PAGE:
The wording of the bylaw would describe specifically how the Selectboard would make appointees to the Historic District Commission. In other communities in Massachusetts, the historic district commission consists of members such as architects, realtors, and property owners of the district. But we are at liberty to set up a commission in any way that homeowners in the proposed district would want.
No, you can maintain the current look of your house as long as you would like. A local historic district commission only reviews proposed changes to exterior architectural features. Routine maintenance of your house is exempt from review.
Exterior architectural features visible from a public way would be reviewed. Interior changes, landscaping, maintenance and exterior features not visible from a public way are not reviewed. Other exemptions can also be included in the bylaw. The bylaw creating the district may also exclude certain categories from review; most frequently these are paint color, storm windows and doors, and window air conditioning units. The purpose of a local historic district is not to halt growth, but to allow for thoughtful consideration of change. The intent is to make changes and additions harmonious, and prevent the intrusion of incongruous elements that might detract from the aesthetic and historic values of the district. Again, historic district commissions are only allowed to review changes to exterior architectural features visible from a public way.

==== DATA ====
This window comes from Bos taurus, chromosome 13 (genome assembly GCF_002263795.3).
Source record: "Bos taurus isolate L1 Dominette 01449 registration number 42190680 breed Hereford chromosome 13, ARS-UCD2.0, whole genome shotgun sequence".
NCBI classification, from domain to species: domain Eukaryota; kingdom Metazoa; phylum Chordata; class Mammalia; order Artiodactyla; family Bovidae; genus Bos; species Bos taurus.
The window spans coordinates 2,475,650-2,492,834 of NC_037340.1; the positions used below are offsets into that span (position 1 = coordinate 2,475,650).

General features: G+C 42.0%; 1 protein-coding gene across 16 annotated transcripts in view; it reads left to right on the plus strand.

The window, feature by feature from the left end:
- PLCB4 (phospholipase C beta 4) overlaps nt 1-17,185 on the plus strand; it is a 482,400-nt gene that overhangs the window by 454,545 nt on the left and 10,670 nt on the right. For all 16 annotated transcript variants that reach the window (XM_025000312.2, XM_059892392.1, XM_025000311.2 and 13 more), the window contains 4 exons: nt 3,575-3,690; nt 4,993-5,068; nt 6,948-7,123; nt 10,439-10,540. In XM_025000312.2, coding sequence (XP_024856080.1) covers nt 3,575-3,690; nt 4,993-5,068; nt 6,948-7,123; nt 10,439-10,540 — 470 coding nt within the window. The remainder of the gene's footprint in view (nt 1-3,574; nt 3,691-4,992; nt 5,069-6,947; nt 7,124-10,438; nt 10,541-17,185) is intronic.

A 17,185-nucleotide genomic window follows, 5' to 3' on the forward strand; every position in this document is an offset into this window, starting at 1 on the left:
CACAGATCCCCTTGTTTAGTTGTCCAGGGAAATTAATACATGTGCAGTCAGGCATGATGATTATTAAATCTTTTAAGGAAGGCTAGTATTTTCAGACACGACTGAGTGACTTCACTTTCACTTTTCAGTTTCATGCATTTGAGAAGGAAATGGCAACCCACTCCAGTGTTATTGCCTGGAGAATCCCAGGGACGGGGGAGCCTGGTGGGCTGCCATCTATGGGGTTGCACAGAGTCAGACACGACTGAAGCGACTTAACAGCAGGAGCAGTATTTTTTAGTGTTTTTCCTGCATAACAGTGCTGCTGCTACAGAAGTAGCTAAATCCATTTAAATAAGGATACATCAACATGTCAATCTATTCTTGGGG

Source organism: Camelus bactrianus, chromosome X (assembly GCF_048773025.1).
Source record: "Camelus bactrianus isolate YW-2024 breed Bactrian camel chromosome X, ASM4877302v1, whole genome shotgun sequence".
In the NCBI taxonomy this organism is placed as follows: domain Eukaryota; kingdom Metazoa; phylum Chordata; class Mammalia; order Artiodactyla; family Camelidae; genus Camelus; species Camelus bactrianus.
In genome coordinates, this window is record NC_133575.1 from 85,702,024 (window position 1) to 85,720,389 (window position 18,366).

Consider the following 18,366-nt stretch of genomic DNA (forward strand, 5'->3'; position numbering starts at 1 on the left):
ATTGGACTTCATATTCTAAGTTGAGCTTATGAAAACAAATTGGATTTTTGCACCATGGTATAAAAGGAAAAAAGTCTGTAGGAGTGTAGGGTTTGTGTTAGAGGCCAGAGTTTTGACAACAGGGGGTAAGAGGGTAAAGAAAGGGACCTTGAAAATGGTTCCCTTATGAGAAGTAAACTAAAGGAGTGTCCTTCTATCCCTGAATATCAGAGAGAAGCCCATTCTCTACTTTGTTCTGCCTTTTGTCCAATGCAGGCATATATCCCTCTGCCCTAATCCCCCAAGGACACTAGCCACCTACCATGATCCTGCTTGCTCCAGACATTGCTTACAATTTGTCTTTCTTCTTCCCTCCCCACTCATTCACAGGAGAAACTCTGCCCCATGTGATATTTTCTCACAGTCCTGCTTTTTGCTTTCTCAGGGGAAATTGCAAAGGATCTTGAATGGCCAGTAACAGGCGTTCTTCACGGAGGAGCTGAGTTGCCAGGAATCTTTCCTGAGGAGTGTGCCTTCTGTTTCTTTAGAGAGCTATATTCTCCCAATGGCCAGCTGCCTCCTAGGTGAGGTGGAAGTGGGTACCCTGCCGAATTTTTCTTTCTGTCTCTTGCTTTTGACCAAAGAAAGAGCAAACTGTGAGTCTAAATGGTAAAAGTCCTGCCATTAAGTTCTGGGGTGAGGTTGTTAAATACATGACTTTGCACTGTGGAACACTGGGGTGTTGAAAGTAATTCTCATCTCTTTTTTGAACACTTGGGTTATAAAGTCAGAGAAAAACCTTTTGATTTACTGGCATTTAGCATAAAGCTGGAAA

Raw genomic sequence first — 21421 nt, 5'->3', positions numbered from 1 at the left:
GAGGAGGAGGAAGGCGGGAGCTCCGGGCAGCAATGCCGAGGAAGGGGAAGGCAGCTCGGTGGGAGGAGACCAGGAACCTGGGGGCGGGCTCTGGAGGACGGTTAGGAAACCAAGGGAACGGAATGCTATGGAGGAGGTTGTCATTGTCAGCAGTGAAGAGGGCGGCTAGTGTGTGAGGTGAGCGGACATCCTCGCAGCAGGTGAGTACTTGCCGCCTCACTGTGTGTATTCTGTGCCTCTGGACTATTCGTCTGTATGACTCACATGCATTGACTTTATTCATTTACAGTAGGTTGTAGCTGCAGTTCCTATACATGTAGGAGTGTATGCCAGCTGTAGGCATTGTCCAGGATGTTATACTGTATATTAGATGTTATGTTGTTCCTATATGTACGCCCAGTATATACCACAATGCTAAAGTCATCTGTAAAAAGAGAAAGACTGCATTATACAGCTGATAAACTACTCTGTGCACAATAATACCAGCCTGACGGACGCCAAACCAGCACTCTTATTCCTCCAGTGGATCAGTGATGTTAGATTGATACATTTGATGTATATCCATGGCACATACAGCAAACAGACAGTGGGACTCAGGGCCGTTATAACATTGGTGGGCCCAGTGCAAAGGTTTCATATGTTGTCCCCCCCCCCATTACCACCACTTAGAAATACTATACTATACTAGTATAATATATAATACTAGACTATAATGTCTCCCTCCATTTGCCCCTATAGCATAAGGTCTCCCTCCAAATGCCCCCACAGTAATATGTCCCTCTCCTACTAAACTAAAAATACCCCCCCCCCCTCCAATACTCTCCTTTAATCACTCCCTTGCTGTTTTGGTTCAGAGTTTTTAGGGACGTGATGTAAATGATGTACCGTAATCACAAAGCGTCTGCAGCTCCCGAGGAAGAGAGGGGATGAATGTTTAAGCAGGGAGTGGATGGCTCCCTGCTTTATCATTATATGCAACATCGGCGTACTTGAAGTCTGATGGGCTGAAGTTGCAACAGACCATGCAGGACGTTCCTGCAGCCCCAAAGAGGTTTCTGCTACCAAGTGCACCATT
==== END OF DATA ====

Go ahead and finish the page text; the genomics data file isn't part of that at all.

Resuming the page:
Before acquiring the building permit for your addition, you would fill out an application to the Historic District Commission. The Commission would hold a public hearing and review the proposed plans to make sure that they are appropriate changes to the historic district. If the addition were appropriate, the district commission would issue a certificate. You would then present the Certificate to the Building Inspector to get your building permit. If the addition were not found appropriate, then the Commission would explain to you how the project could be improved.
While it is true that an additional step is needed for some projects, the benefits of protecting the rich architectural heritage found in the historic district area outweigh this added step. The proposed historic district contains buildings 100 and even 200 years old. Without a local historic district, these gems that have lasted so long could be demolished or irreparably altered tomorrow.
No one can predict the future but studies around the country suggest that property values stay the same or increase faster in local historic districts compared to similar, non-designated areas.
The establishment of a district will actually protect your property. In older neighborhoods of historic character where homeowners are of modest means, there is always a danger that new property owners will not appreciate the need for historic preservation of an area. By having a local historic district, you can be assured that a NEW property owner across the street from your house will also maintain the historic character of the neighborhood.
Simply type Establishing Local Historic Districts into your computer browser search engine. The Office of the Secretary of the Commonwealth has made this information available online as a PDF document.